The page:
Tecoma resident Isaac Waterhouse is hoping his first custom-designed guitar will help launch a career in the specialised world of guitar luthiers.
The former Beaconhills College student has just finished crafting his first ‘through neck’ electric guitar, representing hours of work over the past year.
Since its completion the guitarist has taken his guitar, made from American maple and blackwood, to music teachers at both Beaconhills and Box Hill Institute and had glowing reviews on its performance.
“It has been very positive,” he said.
“Because the rock maple is so dense and heavy, the sustain – the endurance of the string’s vibration – is incredibly good.”
“It’s a very gratifying to hear a professional speak highly of your work and having someone who is a professional playing it and enjoying the experience is quite humbling.”
Mr Waterhouse credited Beaconhills College for inspiring his interest in guitar design.
At school he undertook woodwork, music and systems engineering electives and even built an effects pedal as one of his projects.
He said systems engineering encouraged him to investigate how things worked by breaking them down into their various components.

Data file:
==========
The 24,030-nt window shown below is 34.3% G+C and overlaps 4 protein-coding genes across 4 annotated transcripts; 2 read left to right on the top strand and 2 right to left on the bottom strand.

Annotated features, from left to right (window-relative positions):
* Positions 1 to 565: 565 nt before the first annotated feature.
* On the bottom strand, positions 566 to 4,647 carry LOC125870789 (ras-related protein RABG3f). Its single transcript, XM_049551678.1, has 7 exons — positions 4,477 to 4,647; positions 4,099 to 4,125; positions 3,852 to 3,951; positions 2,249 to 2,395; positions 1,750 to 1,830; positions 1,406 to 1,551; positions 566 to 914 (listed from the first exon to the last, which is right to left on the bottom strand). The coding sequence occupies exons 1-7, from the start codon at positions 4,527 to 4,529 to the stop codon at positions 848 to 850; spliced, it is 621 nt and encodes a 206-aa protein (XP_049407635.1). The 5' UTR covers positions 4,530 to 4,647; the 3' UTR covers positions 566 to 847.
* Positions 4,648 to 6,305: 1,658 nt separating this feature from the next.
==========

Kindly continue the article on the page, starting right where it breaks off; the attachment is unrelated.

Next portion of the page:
With a bachelor degree in musical performance and having played guitar for 18 years Mr Waterhouse said it was a slow progression to building guitars.
“I’d been fiddling for about three years and then I was given an old guitar from someone and I ripped it apart, and saw how it worked.”
In total the project took ten months to complete, though Mr Waterhouse said that the entire guitar was built from scratch.
“The hardest part was just deciding what to do, what timber to choose, what design, what fret radius what strings … there are so many options so it really hard to choose one.”
“You’re nervous every step of the way, because when you’re choosing a timber whatever you choose you’re going to have to work with for the next two months.”
He is now working on a second guitar, incorporating some new design modifications.